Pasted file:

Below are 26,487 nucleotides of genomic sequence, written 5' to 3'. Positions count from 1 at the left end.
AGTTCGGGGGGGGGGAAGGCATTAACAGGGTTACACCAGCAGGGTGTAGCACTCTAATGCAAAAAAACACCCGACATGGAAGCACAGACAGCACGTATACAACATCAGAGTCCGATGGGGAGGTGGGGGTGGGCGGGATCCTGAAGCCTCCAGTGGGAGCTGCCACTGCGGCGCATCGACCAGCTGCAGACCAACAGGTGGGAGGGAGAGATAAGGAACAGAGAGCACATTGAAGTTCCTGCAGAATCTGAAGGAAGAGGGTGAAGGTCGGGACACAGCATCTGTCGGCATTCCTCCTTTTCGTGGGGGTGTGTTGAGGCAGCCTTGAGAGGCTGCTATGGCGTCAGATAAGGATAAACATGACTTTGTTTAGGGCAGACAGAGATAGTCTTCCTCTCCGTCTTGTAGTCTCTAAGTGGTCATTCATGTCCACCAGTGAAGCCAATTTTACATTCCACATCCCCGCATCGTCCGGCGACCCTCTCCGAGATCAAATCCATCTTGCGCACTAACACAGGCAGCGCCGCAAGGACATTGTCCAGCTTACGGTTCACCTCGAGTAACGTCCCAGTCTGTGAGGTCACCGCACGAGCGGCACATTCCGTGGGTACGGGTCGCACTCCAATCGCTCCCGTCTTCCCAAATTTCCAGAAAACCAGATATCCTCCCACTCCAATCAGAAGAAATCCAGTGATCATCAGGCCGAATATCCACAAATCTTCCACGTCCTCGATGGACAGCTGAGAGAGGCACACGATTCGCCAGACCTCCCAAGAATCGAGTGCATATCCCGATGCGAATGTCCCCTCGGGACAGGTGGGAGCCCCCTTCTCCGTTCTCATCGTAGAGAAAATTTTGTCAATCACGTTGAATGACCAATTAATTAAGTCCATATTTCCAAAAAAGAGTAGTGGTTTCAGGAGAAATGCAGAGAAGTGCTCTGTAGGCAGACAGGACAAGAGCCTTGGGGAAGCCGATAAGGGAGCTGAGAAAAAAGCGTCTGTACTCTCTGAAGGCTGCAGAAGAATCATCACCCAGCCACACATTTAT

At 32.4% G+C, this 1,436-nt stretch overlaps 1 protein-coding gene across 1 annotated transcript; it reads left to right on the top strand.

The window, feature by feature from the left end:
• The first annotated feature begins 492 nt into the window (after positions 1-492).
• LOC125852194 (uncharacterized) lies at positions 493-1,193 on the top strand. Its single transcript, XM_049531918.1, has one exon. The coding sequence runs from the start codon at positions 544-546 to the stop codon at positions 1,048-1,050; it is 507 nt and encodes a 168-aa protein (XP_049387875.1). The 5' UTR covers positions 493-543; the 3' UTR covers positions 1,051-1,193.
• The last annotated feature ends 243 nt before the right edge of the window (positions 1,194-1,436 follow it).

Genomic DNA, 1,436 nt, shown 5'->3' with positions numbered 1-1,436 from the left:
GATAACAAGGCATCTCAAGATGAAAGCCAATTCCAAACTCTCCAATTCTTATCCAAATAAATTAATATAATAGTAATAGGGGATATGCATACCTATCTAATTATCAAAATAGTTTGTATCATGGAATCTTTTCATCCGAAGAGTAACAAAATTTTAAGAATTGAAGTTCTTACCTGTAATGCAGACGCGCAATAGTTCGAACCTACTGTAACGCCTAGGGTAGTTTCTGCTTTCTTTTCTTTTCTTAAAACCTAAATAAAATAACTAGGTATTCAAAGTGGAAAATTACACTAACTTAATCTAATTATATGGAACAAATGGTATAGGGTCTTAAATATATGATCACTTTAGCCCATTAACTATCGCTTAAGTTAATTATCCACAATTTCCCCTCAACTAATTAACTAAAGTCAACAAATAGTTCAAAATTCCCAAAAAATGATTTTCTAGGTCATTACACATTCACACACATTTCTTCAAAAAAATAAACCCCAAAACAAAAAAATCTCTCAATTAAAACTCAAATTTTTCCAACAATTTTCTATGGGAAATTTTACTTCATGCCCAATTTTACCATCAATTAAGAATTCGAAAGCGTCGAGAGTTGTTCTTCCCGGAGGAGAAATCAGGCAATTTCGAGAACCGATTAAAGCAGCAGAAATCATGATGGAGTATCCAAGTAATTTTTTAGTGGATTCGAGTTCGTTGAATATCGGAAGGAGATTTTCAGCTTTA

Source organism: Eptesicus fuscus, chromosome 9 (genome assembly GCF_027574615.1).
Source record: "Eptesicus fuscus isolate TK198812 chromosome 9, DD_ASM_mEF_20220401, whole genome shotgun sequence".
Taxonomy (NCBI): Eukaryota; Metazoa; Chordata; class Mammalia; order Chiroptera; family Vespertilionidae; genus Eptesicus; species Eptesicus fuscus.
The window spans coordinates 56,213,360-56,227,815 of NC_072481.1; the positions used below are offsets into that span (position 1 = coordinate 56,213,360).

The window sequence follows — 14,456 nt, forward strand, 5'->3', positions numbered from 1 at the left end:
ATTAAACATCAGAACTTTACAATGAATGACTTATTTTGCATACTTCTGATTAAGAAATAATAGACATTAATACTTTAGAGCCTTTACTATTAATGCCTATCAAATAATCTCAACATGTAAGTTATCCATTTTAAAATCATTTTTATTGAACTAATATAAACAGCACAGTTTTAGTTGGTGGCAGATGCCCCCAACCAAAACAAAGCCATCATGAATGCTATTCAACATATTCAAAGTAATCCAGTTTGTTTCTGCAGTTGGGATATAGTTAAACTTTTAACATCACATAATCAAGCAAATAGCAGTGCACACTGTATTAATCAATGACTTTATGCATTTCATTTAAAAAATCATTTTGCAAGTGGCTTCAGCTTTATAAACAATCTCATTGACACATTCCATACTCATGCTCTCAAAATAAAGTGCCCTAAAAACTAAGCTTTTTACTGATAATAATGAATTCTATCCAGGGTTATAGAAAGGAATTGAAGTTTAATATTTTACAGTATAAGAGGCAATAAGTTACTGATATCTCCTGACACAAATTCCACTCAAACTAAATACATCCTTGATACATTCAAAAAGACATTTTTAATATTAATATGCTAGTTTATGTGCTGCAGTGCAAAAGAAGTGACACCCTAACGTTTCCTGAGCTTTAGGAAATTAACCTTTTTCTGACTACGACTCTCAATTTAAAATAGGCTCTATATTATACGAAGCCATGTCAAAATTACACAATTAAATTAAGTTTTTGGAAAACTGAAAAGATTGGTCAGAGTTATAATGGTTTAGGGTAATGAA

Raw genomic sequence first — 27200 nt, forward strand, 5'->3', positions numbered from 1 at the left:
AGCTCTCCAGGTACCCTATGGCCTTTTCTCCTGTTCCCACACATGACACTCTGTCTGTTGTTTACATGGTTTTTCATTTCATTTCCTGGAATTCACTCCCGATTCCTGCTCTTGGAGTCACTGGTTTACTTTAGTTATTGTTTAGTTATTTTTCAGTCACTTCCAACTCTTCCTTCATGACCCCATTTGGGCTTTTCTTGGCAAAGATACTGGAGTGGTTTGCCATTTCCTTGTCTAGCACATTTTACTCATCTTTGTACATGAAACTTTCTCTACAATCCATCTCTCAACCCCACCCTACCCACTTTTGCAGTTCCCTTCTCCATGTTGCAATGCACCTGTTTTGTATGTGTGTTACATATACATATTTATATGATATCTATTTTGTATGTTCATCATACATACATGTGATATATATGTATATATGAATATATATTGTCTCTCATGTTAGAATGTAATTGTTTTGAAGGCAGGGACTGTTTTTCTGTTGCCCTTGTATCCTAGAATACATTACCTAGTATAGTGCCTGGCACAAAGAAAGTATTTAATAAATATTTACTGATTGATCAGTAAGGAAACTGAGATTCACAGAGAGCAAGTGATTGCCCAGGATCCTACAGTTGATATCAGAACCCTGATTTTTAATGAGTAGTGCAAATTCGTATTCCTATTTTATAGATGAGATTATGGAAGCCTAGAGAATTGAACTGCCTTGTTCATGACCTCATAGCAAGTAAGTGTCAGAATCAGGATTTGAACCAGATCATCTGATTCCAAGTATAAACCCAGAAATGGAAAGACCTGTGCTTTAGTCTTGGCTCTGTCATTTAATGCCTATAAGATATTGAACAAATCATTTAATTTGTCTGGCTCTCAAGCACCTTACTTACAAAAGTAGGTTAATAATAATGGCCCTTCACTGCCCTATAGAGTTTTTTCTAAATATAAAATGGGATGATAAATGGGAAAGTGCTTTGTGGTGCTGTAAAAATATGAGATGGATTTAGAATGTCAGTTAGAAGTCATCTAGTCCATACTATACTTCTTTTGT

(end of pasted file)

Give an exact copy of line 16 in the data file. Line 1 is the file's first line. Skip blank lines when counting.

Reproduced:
Raw genomic sequence first — 27200 nt, forward strand, 5'->3', positions numbered from 1 at the left: